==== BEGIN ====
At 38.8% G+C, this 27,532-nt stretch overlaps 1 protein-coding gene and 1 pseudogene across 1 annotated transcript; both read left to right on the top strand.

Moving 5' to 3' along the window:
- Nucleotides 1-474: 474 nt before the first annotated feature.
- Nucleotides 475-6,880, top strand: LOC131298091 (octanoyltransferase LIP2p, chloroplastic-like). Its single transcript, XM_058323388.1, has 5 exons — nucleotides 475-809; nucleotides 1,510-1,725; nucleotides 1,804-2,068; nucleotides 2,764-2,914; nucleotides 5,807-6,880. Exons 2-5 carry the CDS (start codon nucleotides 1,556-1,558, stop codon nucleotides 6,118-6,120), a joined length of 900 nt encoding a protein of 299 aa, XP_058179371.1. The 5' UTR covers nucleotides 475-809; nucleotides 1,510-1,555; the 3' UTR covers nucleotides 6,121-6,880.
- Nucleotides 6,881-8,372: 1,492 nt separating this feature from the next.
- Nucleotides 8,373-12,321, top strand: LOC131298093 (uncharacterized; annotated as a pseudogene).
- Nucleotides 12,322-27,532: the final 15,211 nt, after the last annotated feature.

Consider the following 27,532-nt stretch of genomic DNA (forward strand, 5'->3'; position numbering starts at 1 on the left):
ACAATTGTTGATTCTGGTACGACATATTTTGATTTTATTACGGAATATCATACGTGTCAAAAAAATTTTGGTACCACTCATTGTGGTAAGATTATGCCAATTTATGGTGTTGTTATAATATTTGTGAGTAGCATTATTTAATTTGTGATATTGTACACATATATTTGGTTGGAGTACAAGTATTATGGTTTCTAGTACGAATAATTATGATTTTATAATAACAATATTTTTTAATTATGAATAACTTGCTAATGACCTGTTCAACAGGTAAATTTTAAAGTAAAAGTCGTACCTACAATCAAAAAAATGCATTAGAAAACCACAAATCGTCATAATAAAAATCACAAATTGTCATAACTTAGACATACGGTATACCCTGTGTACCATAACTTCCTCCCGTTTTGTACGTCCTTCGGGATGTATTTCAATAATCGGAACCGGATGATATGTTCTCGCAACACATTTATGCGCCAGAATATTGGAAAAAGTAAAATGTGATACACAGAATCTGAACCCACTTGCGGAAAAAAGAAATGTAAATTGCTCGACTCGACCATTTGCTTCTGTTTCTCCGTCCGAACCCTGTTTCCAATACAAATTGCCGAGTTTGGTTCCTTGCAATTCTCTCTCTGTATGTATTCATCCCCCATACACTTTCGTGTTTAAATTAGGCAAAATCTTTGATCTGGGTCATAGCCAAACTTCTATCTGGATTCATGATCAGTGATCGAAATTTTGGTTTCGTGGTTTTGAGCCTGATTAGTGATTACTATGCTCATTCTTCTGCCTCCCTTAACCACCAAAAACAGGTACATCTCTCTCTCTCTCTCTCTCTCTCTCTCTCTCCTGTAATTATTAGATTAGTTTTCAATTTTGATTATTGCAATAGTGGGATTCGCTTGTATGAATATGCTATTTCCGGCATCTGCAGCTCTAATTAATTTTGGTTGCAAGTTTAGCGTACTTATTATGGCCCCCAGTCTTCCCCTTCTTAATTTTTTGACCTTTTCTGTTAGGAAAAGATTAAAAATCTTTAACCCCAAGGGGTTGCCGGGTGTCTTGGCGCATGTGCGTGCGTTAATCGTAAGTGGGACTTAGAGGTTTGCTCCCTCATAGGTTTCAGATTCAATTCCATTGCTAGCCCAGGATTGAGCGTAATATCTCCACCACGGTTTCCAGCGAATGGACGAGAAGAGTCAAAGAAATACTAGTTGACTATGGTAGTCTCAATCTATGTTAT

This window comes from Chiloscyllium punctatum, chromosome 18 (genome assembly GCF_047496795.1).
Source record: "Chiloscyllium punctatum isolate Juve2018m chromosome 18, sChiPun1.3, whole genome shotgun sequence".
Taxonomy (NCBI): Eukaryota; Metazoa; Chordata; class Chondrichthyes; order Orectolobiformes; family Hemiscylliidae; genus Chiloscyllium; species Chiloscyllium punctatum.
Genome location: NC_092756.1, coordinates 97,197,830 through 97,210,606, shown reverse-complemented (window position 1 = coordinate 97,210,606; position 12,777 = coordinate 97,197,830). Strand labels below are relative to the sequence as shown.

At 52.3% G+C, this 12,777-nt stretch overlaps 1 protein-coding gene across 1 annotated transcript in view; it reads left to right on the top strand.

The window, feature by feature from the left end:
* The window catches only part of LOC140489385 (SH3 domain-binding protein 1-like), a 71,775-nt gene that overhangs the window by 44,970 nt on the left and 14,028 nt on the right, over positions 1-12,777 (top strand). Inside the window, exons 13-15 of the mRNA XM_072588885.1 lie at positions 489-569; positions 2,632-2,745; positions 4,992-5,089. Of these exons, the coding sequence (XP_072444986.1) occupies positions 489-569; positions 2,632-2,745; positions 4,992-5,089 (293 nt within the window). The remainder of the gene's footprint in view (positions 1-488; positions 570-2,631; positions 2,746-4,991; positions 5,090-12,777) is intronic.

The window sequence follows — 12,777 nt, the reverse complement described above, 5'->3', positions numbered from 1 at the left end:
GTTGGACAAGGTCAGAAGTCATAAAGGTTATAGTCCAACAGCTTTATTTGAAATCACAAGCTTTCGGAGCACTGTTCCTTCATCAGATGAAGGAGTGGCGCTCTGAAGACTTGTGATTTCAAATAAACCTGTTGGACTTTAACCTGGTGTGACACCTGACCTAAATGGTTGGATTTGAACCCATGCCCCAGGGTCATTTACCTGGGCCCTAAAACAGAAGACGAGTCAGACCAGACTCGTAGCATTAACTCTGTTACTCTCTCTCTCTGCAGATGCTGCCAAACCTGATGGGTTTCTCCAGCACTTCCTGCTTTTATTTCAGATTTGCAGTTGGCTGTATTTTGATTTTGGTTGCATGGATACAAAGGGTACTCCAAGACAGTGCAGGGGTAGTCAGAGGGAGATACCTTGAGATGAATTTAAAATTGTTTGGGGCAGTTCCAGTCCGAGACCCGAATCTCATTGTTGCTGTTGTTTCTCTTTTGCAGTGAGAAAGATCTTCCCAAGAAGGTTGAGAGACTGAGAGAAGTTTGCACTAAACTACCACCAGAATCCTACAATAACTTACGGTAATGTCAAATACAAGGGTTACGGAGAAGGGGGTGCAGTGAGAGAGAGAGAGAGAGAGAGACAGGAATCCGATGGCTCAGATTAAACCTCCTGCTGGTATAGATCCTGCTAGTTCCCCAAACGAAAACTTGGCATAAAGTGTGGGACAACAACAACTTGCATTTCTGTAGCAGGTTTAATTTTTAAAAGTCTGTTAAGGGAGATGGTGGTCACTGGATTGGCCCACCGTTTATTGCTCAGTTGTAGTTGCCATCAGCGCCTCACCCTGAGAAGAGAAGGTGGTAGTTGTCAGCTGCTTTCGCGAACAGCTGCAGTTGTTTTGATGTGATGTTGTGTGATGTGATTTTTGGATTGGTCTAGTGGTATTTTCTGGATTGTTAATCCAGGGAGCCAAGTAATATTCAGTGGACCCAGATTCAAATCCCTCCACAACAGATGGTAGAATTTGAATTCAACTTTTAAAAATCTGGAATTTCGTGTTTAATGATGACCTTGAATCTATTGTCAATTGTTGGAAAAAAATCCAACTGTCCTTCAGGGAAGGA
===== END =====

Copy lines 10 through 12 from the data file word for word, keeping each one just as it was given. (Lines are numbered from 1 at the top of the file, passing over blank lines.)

This window comes from Chiloscyllium punctatum, chromosome 18 (genome assembly GCF_047496795.1).
Source record: "Chiloscyllium punctatum isolate Juve2018m chromosome 18, sChiPun1.3, whole genome shotgun sequence".
Taxonomy (NCBI): Eukaryota; Metazoa; Chordata; class Chondrichthyes; order Orectolobiformes; family Hemiscylliidae; genus Chiloscyllium; species Chiloscyllium punctatum.